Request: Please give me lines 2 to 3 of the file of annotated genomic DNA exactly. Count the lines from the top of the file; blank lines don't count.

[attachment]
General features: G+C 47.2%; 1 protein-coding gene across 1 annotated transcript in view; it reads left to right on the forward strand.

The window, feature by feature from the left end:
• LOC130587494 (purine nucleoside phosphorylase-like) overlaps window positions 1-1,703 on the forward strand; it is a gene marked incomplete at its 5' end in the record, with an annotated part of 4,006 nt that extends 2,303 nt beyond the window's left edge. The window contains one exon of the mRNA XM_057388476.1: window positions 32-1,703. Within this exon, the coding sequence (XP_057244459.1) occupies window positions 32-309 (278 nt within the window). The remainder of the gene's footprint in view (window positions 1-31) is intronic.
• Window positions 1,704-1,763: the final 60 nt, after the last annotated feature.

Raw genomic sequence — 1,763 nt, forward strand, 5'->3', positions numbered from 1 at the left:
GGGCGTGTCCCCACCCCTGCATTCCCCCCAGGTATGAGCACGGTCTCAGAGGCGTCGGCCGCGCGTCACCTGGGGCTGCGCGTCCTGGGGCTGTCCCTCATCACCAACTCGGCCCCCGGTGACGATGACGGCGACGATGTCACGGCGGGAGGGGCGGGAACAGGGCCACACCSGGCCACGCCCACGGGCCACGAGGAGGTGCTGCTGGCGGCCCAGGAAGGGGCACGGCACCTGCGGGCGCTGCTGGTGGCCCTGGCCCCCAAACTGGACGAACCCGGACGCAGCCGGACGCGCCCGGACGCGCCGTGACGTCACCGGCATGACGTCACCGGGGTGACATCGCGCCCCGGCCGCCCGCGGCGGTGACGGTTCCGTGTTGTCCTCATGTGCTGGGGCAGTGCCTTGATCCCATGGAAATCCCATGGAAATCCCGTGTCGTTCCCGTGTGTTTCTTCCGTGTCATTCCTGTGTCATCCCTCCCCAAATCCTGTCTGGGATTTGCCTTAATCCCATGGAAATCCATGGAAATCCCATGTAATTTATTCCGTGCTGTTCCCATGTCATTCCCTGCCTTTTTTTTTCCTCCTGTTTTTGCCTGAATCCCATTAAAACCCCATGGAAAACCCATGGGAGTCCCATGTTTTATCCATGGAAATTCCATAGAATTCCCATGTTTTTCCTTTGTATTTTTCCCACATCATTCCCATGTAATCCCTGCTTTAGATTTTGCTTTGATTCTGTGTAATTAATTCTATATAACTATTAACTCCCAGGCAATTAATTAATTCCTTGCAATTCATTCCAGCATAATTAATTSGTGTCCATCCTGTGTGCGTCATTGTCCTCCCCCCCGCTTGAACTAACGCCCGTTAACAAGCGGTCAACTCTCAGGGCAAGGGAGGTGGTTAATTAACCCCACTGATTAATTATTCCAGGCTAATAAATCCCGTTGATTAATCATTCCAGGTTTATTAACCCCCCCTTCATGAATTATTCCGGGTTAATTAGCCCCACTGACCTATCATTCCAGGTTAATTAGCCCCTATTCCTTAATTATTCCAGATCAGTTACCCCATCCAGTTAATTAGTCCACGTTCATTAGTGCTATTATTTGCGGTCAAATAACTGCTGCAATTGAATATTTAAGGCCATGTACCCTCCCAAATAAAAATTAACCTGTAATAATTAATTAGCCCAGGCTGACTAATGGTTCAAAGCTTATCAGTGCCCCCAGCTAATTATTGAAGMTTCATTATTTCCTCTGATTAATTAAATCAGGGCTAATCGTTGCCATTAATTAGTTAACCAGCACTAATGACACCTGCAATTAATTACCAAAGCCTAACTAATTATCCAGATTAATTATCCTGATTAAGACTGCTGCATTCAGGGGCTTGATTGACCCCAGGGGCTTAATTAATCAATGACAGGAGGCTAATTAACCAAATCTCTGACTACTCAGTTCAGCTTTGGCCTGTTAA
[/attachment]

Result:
The window, feature by feature from the left end:
• LOC130587494 (purine nucleoside phosphorylase-like) overlaps window positions 1-1,703 on the forward strand; it is a gene marked incomplete at its 5' end in the record, with an annotated part of 4,006 nt that extends 2,303 nt beyond the window's left edge. The window contains one exon of the mRNA XM_057388476.1: window positions 32-1,703. Within this exon, the coding sequence (XP_057244459.1) occupies window positions 32-309 (278 nt within the window). The remainder of the gene's footprint in view (window positions 1-31) is intronic.